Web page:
It's Raining Gems! Hallelujah!

Here, I have on Pomellato's Capri earrings with chrysoprase, blue sapphires, and rose gold.

After a coffee chat with a friend uptown at Bel Ami Cafe yesterday morning, it started to rain. I suspected that it was the beginnings of the Nor'easter. The rain wasn't a shower or even a drizzle, but rather large, heavy, semi-frozen plops that seemed to sit for just a second before splattering. I hurried down Madison Avenue, clutching my wool jacket closed tighter and ducking my head as though that would help. Here's what New Yorkers without umbrellas do when it rains: We periodically pop into a store or a cafe along the way until we make it to our final destination. For me, the nearest shelter happened to be the Pomellato boutique, which also happens to be my favorite jeweler. 

It didn't take long before I found myself having a seat and trying on trays and trays of beautiful jewelry. Colorful, glossy, shiny, sparkly...Like a little magpie, I bit. Oh, sure, this something I'd do on any old day: Walk into my favorite jewelry store, try on jewelry, figure out which one to go home with--or, in my case, dream about for years to come. It was the best cheap thrill a girl could ask for! 

The manager noticed that I was wearing a Pomellato ring. "We could have that polished for you," he offered, "It would be no charge to you and, in two weeks, it will come back looking brand new." I looked down at my ring. The stones needed to be properly cleaned and the gold mounting was scratched up with dings from years of wear. I wriggled it off my finger and laid it down on the tray.

I had a million dollar experience for all but $0. Paper bag princess moment? I think yes.


I had first come across their Pomellato jewelry a dozen years ago when I was a make-up artist. One of my clients was a very fashionable French woman named Delphine. While I was applying her blush and pulling the brush towards her cheekbones, I caught a glimpse of her lapis lazuli earrings, a dark matte-blue stone with a touch of sparkle from the diamond pavé details. I couldn't stop admiring them. They were eye-catching yet understated enough for everyday wear. I asked her about them, hoping that they were costume pieces that I could afford. "These are by Pomellato," she told me, "I bought them in Italy." It was a name that I never forgot.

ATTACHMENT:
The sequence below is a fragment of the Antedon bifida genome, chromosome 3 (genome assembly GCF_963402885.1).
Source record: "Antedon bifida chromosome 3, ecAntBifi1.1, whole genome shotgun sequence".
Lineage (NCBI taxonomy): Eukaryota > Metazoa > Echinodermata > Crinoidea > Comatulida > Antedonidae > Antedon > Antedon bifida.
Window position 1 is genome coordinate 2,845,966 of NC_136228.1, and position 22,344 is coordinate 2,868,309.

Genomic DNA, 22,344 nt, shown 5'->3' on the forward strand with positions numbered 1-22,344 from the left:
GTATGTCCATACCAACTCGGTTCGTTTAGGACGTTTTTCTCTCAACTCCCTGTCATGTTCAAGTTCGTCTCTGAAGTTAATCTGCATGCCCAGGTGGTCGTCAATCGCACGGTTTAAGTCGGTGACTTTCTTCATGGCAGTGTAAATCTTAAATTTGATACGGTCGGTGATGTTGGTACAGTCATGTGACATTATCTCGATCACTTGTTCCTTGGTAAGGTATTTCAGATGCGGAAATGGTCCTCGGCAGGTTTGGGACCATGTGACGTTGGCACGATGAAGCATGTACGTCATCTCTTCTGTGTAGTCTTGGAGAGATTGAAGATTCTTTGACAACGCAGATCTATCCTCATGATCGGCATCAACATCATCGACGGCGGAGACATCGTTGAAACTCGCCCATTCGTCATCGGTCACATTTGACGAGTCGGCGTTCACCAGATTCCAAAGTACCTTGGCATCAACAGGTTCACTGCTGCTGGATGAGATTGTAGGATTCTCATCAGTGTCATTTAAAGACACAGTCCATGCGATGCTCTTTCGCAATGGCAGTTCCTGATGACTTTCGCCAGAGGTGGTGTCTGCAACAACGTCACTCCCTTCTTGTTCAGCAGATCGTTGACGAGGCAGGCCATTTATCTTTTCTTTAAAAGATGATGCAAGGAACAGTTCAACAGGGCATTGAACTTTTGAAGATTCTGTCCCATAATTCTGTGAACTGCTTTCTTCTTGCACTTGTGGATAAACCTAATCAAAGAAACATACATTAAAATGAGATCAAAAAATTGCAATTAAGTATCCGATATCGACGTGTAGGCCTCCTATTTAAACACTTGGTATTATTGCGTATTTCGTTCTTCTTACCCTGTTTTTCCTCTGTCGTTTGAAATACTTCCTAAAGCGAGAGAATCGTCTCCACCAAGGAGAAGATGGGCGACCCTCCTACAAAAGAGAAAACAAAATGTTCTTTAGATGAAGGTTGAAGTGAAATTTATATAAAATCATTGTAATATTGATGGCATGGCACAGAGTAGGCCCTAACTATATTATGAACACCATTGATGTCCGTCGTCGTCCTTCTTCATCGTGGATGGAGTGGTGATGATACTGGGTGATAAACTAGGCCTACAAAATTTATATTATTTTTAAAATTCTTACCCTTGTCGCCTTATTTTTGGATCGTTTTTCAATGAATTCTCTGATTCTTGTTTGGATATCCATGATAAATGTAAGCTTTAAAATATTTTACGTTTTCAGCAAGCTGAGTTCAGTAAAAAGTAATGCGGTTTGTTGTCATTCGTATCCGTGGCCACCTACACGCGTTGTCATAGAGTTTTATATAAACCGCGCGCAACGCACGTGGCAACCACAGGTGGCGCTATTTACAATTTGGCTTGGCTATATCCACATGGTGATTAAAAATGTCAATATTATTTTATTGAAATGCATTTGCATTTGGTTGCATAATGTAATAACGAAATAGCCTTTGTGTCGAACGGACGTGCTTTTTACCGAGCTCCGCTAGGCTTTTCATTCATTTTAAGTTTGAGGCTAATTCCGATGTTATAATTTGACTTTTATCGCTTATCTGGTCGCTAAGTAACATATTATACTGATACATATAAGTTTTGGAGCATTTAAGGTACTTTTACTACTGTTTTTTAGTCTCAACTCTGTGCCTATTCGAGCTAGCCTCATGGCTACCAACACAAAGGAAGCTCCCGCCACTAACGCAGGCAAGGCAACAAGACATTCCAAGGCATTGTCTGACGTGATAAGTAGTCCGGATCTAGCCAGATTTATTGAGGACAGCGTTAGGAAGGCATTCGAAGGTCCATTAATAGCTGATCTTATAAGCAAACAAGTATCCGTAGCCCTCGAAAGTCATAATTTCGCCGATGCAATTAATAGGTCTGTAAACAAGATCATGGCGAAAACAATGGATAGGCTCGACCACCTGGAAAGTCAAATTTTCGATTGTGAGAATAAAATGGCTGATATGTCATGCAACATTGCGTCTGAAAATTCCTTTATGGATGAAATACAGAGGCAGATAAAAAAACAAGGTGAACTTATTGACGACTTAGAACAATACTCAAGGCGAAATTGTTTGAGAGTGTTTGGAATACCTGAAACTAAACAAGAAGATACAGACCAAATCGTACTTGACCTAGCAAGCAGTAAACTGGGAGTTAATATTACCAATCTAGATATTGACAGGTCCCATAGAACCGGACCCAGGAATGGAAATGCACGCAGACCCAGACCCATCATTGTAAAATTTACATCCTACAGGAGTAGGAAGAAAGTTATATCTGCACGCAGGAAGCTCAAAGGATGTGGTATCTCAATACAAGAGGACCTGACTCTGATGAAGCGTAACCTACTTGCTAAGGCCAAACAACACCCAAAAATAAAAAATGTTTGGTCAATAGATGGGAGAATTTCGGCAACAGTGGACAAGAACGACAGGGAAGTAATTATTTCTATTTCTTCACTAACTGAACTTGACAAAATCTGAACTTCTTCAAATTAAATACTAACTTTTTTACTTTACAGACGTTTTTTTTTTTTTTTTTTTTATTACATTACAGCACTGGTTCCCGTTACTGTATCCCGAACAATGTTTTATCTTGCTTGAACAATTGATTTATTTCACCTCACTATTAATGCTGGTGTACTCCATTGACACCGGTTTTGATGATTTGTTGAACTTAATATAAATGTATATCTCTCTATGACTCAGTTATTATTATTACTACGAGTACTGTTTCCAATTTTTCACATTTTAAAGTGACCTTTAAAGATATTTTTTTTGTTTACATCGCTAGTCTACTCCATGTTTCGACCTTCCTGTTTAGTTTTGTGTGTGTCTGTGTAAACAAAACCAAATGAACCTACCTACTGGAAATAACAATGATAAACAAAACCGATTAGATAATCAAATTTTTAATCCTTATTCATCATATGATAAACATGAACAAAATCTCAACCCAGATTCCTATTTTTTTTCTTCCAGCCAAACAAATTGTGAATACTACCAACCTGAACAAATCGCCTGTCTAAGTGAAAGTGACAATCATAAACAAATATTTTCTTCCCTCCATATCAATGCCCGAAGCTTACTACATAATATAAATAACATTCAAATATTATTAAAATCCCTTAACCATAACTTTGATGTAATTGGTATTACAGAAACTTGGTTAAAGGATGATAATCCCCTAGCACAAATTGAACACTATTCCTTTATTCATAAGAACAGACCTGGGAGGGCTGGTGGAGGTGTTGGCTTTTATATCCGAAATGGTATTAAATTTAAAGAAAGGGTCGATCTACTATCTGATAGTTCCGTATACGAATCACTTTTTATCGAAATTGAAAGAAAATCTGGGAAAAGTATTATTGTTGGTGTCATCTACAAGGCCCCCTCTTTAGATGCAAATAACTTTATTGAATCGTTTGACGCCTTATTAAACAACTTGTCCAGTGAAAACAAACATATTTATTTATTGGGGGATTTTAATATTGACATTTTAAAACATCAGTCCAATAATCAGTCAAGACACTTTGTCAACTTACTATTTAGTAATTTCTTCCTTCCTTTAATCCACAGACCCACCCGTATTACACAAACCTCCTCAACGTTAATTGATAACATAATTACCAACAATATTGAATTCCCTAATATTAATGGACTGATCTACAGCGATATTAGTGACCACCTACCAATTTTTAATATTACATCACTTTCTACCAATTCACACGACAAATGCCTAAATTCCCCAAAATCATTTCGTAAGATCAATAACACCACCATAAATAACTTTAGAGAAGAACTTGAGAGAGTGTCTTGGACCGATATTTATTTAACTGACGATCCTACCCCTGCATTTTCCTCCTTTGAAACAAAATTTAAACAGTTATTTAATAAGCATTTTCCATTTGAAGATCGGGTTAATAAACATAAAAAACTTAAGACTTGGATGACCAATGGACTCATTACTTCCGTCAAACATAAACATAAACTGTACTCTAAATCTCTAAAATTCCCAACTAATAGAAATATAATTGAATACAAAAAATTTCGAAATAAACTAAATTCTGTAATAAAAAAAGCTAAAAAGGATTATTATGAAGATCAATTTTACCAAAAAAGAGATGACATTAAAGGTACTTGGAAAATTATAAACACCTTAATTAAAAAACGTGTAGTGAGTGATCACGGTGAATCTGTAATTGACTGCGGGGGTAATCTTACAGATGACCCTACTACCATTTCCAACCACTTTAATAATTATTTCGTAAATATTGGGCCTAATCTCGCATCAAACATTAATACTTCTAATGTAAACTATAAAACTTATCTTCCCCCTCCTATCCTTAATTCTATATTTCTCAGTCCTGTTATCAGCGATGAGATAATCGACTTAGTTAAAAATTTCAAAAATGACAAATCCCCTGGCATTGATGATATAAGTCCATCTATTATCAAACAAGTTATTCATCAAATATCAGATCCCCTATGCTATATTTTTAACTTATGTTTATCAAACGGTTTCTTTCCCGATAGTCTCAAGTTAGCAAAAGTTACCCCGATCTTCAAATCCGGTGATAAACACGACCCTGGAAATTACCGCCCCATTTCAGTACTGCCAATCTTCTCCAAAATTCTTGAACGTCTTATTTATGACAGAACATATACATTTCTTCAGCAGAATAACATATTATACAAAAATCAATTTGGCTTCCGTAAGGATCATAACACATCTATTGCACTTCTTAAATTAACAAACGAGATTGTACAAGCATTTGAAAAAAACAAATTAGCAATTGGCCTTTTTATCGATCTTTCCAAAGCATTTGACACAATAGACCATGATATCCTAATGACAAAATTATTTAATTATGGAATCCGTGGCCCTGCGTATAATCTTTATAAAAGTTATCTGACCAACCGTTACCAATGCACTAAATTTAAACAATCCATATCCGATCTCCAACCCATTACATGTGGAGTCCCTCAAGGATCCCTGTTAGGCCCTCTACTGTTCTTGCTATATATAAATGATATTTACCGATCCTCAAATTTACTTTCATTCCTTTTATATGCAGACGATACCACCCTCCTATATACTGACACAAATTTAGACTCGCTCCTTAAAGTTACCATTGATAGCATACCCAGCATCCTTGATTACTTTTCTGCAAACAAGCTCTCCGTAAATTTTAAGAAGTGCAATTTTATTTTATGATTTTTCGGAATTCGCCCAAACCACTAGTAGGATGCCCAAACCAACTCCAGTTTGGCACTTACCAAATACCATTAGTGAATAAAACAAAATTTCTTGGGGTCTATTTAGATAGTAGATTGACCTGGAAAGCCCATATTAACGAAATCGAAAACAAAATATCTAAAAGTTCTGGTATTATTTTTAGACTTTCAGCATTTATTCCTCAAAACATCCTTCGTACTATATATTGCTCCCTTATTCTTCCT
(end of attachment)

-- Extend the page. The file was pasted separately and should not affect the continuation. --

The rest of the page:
Memories of a Former Uptown Girl

This picture of me was taken inside The Pierre and not inside of Sirio. (The actual restaurant was too crowded for a photo-op!)

For a good chunk of time, I lived on the Upper East Side--nearly six years, to be exact. It was a different time in my life. I was working as an account executive at Chanel and walked down Madison Avenue to the office every morning, branded from head to toe. I had moved there after four years of living in a landmark building on a cute block in the West Village.

It was a small universe from 60th Street up to 79th Street, bordered by Fifth and Lexington Avenues, so I knew exactly who I'd likely see on that morning walk. On my way, I'd catch a glimpse of my art dealer neighbor having his morning espresso at Terramare, and, around the corner at the now-closed La Goulue, the charming French maître d' would stop me for a hello and obligatory air kiss. And, of course, the flame-haired saleswoman from Bergdorf with her funky eyeglasses would be hurrying along just a few steps ahead of me.

I moved downtown to Greenwich Village two years ago and seldom make it back to the old neighborhood. Last night, I got a little taste of uptown life again at the opening cocktail party for Sirio, the new restaurant at The Pierre from Sirio Maccioni, the legendary impresario behind Le Cirque fame. The people-watching, as you can imagine, was a treat. There were moneyed old men with pretty young things, grand dames decked out in their baubles, and clusters of socialites looking chic and very... Blonde. You don't come by these sights too often downtown.

Sirio took over what was Le Caprice, a London export, and transformed it into an intimate and sophisticated space, taking design cues from the high style of 1960's Italy. It felt luxurious yet warm and approachable. My favorite element was the chrome-accented bar with a glass case displaying ocean treasures on crushed iced: whole Dover sole, glimmering under the light, and langoustines so fresh their legs were still tickling about.

I was curious about the contemporary Tuscan menu. It made me wonder if I will ever dine here. Life's so different now. I live just a few subway stops away and it feels like a completely different world. It seems that I'm back to being a downtown girl again, but maybe--just maybe--there's still a flicker of my uptown self somewhere inside.